Portraits of Wildflowers

Perspectives on Nature Photography

An even closer look at mountain pink flowers

with 30 comments

Tiny Dark Bee on Mountain Pink Anther 3741A

I can’t stop, so let’s make it four in a row for mountain pink, Centaurium beyrichii, with this even closer look showing you these flowers’ corkscrew-style anthers (anyone for saffron fusilli?).

It’s time for a periodic reminder that honeybees came to the New World with European colonists. Before then, American plants relied on native insects and other animals for pollination. They still do, as you can see from this tiny dark bee—and tiny it was, probably no more than a quarter of an inch (6mm) long.

Because of the bee’s rapid movements and small size, I used flash with a shutter speed of 1/1000 of a second and an aperture of f/29. At such a close distance even that tiny aperture couldn’t produce much depth of field, so I did my best to focus on the bee (much of which came out sharp) and had to settle for the fact that many other things in the picture would go out of focus to varying degrees.

Today’s June 15th photograph comes from a property at FM 1431 and Brahma Ln. on the west side of Lago Vista.

© 2014 Steven Schwartzman

Written by Steve Schwartzman

July 30, 2014 at 6:00 AM

30 Responses

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  1. Bravo. You’ve again managed a beautiful zoological portrait while maintaining the Schwartman standard of color, composition, and visual appeal. The kids at school have been known to say ‘Cool Beans,’ I’ll add to that ‘Cool Anthers.’ D


    July 30, 2014 at 6:20 AM

  2. Beautiful capture!


    July 30, 2014 at 6:33 AM

  3. Great capture – love all the color


    July 30, 2014 at 7:27 AM

  4. That little bee is going after the anther the same way I go after a plate of good fusilli. And look at all the pollen! Grains here, grains there, and that huge bundle ready to be carried home. I think this is one of my favorites of your insect photos. It doesn’t just show the bee, it’s a glimpse into bee life. From all appearances, life was pretty good for this one when you took its photo.


    July 30, 2014 at 7:57 AM

    • Hunger is hunger—right?—whether for pollen or pasta, although even the most careless human toddler wouldn’t end up with as much pasta on him as there was pollen on the little bee. As you say, this is a glimpse into bee life, so different from ours.

      Steve Schwartzman

      July 30, 2014 at 8:56 AM

  5. Saffron fusilli will do nicely, thank you. Nice crocus reference there. The little bee is a native bee; is that what you mean?


    July 30, 2014 at 8:31 AM

    • Correct. This tiny bee clearly isn’t a honeybee and I’m assuming it’s native even though I can’t identify it. We have many species of native bees here.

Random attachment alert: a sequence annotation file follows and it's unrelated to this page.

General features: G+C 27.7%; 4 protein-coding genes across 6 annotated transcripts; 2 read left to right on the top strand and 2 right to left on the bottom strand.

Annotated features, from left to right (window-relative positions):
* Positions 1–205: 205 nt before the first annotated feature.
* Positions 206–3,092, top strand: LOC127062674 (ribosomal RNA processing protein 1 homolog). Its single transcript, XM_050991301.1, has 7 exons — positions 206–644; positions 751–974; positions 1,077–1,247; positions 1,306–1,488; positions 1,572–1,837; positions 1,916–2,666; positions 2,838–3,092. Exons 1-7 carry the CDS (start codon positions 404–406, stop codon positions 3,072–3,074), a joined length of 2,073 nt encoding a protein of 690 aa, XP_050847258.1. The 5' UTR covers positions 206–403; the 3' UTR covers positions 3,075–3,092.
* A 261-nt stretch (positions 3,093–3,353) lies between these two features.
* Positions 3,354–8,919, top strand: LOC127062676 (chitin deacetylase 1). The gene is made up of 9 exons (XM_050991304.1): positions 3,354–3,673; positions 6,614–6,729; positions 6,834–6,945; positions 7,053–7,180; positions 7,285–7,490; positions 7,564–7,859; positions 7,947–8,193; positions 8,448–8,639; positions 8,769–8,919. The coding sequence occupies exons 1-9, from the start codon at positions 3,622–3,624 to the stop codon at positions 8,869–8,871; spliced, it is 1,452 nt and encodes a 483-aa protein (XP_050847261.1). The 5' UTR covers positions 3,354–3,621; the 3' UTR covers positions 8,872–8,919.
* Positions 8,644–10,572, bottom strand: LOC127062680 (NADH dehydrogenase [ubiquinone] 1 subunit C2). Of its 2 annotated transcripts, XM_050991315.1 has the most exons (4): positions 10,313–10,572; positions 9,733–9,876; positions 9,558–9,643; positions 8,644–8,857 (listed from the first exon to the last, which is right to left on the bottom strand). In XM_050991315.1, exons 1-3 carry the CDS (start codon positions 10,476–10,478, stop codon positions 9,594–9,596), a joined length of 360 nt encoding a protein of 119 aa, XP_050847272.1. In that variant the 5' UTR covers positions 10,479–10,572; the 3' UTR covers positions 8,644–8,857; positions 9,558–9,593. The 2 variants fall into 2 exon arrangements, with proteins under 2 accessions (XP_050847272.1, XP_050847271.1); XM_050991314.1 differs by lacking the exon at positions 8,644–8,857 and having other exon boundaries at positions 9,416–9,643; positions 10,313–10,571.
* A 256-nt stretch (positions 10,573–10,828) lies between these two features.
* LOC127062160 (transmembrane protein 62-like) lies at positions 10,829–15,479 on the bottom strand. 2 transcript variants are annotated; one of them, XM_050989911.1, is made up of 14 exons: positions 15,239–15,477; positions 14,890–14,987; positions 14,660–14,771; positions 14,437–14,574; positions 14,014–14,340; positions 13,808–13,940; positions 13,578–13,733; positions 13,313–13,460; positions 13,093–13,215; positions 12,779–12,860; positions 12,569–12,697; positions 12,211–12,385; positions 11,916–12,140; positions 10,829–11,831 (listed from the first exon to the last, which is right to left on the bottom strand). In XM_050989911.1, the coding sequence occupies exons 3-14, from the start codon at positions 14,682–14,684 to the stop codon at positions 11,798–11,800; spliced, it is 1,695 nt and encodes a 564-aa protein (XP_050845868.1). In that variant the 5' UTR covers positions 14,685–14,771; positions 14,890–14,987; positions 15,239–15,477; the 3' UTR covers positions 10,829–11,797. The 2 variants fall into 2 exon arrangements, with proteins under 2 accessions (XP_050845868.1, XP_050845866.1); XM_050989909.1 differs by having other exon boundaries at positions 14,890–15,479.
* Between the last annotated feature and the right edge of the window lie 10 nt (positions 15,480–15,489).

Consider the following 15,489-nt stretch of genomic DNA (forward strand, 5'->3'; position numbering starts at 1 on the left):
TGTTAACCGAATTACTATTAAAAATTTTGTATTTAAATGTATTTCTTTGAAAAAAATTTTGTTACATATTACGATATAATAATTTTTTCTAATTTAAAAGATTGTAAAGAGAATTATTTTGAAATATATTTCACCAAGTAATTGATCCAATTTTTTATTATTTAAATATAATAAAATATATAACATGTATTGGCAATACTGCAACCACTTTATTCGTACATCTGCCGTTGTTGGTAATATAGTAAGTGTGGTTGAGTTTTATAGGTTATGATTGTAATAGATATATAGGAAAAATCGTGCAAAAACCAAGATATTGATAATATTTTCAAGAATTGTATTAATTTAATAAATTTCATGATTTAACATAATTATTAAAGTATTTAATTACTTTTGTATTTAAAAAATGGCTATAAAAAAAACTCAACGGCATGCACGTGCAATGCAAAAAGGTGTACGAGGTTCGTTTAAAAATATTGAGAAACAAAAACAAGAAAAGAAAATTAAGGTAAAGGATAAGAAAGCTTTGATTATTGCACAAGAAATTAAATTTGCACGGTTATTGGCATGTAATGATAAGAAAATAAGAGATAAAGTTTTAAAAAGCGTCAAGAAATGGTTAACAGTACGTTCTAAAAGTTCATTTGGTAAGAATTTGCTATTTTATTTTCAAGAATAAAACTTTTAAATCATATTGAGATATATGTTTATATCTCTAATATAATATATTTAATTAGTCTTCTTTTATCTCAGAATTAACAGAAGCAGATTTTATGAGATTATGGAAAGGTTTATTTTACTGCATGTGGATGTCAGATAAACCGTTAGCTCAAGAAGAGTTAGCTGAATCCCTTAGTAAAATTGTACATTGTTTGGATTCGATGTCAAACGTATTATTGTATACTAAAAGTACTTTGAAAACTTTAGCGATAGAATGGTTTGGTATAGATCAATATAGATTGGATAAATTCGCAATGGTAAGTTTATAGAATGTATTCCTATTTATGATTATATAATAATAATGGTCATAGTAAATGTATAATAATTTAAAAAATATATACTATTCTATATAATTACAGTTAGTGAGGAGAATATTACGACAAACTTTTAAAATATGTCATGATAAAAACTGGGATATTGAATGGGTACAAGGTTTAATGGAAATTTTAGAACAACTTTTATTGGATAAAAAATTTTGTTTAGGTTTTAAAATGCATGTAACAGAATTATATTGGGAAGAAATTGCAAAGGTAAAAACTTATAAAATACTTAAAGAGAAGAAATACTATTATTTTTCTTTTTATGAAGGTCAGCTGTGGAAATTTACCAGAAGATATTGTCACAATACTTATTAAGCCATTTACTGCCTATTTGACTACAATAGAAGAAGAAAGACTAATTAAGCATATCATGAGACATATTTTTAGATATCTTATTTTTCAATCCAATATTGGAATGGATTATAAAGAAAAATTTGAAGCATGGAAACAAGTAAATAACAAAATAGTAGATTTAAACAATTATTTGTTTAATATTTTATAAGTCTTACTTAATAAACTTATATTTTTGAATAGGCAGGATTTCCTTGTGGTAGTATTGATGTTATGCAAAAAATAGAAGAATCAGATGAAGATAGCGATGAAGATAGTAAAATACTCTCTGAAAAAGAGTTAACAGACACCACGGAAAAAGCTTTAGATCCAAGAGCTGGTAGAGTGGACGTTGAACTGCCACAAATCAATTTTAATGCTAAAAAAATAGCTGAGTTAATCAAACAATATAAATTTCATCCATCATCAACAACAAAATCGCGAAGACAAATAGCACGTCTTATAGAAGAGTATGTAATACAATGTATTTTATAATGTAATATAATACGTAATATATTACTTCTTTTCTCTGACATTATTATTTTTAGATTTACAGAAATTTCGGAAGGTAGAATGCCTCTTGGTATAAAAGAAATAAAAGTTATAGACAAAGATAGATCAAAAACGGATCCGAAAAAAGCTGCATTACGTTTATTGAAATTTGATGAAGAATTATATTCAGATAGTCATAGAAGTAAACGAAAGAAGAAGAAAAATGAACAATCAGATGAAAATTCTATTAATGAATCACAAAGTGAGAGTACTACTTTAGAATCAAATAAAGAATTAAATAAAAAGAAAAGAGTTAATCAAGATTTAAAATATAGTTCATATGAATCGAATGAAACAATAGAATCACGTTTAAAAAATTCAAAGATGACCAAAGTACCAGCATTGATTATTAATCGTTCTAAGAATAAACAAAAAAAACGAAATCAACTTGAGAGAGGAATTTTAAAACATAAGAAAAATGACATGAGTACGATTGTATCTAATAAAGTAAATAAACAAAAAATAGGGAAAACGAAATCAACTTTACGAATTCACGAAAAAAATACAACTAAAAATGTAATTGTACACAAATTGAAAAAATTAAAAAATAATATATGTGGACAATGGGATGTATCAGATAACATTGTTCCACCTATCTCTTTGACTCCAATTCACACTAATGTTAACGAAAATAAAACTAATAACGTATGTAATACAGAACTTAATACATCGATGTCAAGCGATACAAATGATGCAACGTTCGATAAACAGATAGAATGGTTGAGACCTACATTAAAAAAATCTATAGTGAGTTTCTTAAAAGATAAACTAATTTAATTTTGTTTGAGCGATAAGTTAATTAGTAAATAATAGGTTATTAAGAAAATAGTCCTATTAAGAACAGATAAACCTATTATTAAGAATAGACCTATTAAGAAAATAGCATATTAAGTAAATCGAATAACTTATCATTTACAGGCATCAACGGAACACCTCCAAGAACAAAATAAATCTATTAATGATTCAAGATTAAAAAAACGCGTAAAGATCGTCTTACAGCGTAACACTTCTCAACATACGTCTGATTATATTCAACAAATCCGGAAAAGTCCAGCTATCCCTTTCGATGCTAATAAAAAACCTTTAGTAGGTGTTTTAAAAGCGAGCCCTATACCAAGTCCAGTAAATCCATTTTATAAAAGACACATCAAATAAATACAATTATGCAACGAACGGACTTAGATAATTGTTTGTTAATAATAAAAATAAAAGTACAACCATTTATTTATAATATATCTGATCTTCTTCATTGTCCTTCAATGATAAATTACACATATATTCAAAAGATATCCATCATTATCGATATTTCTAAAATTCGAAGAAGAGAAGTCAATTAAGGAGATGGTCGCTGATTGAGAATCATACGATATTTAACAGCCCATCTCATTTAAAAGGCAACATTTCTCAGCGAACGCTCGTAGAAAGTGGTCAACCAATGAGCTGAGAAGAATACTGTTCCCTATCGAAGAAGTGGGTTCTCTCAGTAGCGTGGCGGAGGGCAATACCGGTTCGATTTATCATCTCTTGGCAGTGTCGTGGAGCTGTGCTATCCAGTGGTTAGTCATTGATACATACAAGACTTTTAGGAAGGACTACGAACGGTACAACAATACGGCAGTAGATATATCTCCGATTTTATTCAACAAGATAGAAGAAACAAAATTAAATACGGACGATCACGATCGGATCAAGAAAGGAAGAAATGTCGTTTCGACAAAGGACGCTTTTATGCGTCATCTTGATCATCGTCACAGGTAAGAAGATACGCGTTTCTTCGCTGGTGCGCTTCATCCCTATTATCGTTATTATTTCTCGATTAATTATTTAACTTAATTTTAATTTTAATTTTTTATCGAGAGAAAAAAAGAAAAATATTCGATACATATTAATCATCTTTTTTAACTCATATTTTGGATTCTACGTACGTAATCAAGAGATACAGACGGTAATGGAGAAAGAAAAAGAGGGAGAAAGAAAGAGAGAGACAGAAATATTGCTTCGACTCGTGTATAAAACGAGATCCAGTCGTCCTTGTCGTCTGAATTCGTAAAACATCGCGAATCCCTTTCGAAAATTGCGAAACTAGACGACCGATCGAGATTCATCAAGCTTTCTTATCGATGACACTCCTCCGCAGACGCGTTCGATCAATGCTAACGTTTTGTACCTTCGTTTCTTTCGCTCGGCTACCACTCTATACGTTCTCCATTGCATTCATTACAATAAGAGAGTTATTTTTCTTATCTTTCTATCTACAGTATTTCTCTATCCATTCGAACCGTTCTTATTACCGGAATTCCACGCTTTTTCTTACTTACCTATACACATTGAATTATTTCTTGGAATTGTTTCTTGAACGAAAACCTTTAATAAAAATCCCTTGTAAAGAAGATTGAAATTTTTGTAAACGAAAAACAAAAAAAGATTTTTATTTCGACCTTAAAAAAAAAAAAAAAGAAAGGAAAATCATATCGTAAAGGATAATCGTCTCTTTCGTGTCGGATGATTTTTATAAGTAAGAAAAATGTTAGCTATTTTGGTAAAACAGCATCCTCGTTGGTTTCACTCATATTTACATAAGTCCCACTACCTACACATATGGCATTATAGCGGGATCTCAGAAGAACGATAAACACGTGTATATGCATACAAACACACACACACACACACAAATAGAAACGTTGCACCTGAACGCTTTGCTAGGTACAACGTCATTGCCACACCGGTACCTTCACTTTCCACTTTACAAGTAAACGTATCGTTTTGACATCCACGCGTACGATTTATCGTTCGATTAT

Steve Schwartzman

      July 30, 2014 at 8:58 AM

      • Good to know there are still many species of native bees.


        July 31, 2014 at 3:26 AM

        • From what I’ve heard, most of the native bees are solitary, which is to say they don’t form colonies the way honeybees do.

          Steve Schwartzman

          July 31, 2014 at 7:06 AM

    • Fusilli was what came immediately to my mind too 🙂


      July 30, 2014 at 11:24 AM

  6. Gorgeous details…

    Sid - The Wanderer

    July 30, 2014 at 10:56 AM

  7. Great flower and we have a type of pink centaury here too in Spain in the hills! Think I did put a close up on my blog for June flowers.


    July 30, 2014 at 11:34 AM

    • I didn’t know that the genus Centaurium has species that are native around the world, including Spain:


      I also didn’t know that botanists have split the genus into four.

      Steve Schwartzman

      July 30, 2014 at 11:45 AM

      • It’s an amazing world of biodiversity and at least stays still for a while so I can capture it!


        July 31, 2014 at 5:34 AM

        • Yes, as photographers we have to be thankful that nature holds still long enough for us to record parts of its diversity.

          Steve Schwartzman

          July 31, 2014 at 7:08 AM

  8. The focus is in just the right place, for my money, and there is enough detail, albeit soft, in the nearby anthers to give it all relevance and a supporting role for the main star.

    Steve Gingold

    July 30, 2014 at 2:10 PM

    • Thanks for confirming you’d have gone the same way. The anther that matters most was in the same plane as the bee, so I could focus (literally and figuratively) on both at the same time.

      Steve Schwartzman

      July 30, 2014 at 2:49 PM

  9. Love the colors & details

    Reed Andariese

    July 30, 2014 at 7:13 PM

  10. Outstanding shot!


    July 30, 2014 at 11:33 PM

  11. Did anyone ask you to stop? I hope not–and please don’t!


    August 16, 2014 at 9:51 AM

    • No, no one asked me to step; I was just being rhetorical. On the other hand, I do try not to stick with the same species for too long because some people might get tired of it. Variety’s the thing.

      Steve Schwartzman

      August 16, 2014 at 9:55 AM

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